Ireland’s Public Debt Stock has Been High for Years Prior to the Coronavirus Crisis and Will Remain High For Now

All measures of Irish government debt will increase as a result of the current shock. The general government debt-to-GDP ratio, having declined below the 60% threshold in 2019, is distorted by Ireland’s GDP data. The expected increase in this debt ratio to 69% in 2020 as a result of the crisis may seem mild when compared to other countries, but when using alternative debt metrics, Irish debt ratios are high and comparable to other highly indebted European countries. Debt to GNI* (gross national income less external factors that distort measures of output) in 2019 was just under 100% and is expected to increase to 125% this year. Interest costs to total revenue at 5.1% and debt as a share of total revenue at 233% in Ireland are among the highest in Europe, comparable to Spain, and higher than in Belgium and France – countries whose debt-to-GDP ratios are at or near 100%.

Having Dealt with Legacy Challenges From the Previous Crisis, The Irish Banking Sector Braces for the Current Shock

There has been considerable progress over the years in restructuring the Irish banking system and in reducing impairments. Ireland’s banking crisis a decade ago left a large stock of impaired assets on bank balance sheets. Non-performing loans of the banking sector as a share of total loans, having declined according to the IMF from 25.7% in 2013 to 3.8% in as of the third quarter 2019, are below the EU average of around 5%. The improved financial sector has been evident by profitable banks with healthy levels of capital and stronger funding profiles. The calming of property price growth in Ireland and strong macroprudential measures also strengthens the financial sector. This crisis will once again challenge the sector. Notwithstanding ECB liquidity support measures and loan payment break programmes offered by the government, DBRS Morningstar expects the crisis to over time weaken banking sector asset quality.

The Inconclusive 2020 Election Does Not Affect Ireland’s High Quality Institutions and Stable Political Environment

Ireland is a strong performer on the World Bank’s Worldwide Governance Indicators and its governments over the last decade have demonstrated policy continuity. The February 2020 general election resulted in significant seat loses for the two main political parties Fine Gael (-15) and Fianna Fáil (-6) and gains by Sinn Féin (+14) and the Greens (+10). The current breakdown of seats in the Dáil means that no two parties together can form a government and a multiparty coalition has yet to emerge. No new legislation can be passed without government formation. DBRS Morningstar expects a coalition to likely form in the coming months and does not expect the political cycle to undermine Ireland’s strong institutional quality or its stable macroeconomic policy-making.


A description of how DBRS Morningstar considers ESG factors within the DBRS Morningstar analytical framework and its methodologies can be found at:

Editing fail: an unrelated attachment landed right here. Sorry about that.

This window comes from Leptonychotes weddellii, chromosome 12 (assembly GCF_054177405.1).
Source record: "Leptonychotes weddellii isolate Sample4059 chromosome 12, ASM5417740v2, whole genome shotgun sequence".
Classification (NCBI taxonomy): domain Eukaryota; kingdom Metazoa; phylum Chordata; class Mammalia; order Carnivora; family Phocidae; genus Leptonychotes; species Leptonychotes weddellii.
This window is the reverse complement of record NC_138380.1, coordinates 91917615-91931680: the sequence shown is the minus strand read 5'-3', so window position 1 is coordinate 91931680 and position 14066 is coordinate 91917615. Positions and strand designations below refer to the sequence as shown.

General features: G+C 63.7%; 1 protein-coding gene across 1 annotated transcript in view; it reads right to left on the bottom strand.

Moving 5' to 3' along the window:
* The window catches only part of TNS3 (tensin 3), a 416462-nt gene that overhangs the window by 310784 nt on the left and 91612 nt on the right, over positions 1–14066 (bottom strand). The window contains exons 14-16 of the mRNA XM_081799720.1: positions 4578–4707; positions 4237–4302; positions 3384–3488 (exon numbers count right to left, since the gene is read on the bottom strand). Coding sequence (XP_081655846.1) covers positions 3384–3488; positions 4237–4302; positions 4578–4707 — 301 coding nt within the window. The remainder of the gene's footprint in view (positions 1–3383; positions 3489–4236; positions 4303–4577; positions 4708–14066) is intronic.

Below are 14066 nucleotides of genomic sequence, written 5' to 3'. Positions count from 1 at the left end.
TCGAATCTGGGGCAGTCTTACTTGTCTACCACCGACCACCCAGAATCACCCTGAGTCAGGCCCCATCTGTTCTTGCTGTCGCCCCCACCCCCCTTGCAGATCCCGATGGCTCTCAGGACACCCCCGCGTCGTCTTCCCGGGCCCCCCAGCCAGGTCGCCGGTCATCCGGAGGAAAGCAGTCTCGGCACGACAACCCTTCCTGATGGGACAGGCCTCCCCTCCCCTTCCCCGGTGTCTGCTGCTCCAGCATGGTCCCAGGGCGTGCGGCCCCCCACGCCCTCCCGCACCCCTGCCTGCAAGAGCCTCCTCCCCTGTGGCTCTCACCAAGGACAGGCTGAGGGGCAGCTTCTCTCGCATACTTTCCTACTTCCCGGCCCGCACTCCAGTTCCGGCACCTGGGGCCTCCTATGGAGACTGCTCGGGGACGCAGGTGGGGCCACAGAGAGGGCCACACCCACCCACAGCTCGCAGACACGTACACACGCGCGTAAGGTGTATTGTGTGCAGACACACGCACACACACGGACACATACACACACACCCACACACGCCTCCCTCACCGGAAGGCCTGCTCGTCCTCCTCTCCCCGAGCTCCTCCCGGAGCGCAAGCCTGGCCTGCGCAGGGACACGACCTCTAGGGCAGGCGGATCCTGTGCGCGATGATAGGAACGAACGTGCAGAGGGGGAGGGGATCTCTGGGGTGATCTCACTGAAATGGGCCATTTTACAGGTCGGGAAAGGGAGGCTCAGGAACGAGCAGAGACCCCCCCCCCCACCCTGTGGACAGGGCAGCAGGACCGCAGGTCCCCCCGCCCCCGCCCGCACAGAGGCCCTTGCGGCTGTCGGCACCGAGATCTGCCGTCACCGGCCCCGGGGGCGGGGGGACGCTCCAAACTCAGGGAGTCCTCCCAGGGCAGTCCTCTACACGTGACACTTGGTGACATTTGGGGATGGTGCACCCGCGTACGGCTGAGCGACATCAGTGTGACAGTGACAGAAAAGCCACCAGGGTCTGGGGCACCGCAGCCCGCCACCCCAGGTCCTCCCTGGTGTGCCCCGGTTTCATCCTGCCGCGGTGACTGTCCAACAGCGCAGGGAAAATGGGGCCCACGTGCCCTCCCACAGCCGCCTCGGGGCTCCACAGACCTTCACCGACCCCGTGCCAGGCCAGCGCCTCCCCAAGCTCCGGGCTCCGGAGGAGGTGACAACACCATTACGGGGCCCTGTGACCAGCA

For more information on the Rating Committee decision, please see the Scorecard Indicators and Building Block Assessments.


All figures are in Euros unless otherwise noted. Public finance statistics reported on a general government basis unless specified.

The principal methodology is the Global Methodology for Rating Sovereign Governments (17, September 2019) :

For more information regarding rating methodologies and Coronavirus Disease (COVID-19), please see the following DBRSMorningstar press release:

The sources of information used for this rating include Department of Finance (Stability Programme May 2020), Central Bank of Ireland, Central Statistics Office Ireland, NTMA (Investor presentation April 2020), European Central Bank, European Commission, Eurostat, IMF WEO (October 2019 and April 2020), Statistical Office of the European Communities, World Bank, UNDP, The Economic and Social Research Institute, Irish Fiscal Advisory Council, Bloomberg, BIS, and Haver Analytics. DBRS Morningstar considers the information available to it for the purposes of providing this rating to be of satisfactory quality.

DBRS Morningstar does not audit the information it receives in connection with the rating process, and it does not and cannot independently verify that information in every instance.

Generally, the conditions that lead to the assignment of a Negative or Positive trend are resolved within a 12-month period. DBRS Morningstar’s outlooks and ratings are under regular surveillance.

For further information on DBRS Morningstar historical default rates published by the European Securities and Markets Authority (ESMA) in a central repository, see:

The sensitivity analysis of the relevant key rating assumptions can be found at:

Ratings assigned by DBRS Ratings GmbH are subject to EU and U.S. regulations only.

Lead Analyst: Jason Graffam, Vice President, Global Sovereign Ratings
Rating Committee Chair: Roger Lister, Managing Director, Chief Credit Officer, Global FIG and Sovereign Ratings
Initial Rating Date: July 21, 2010
Last Rating Date: January 31, 2020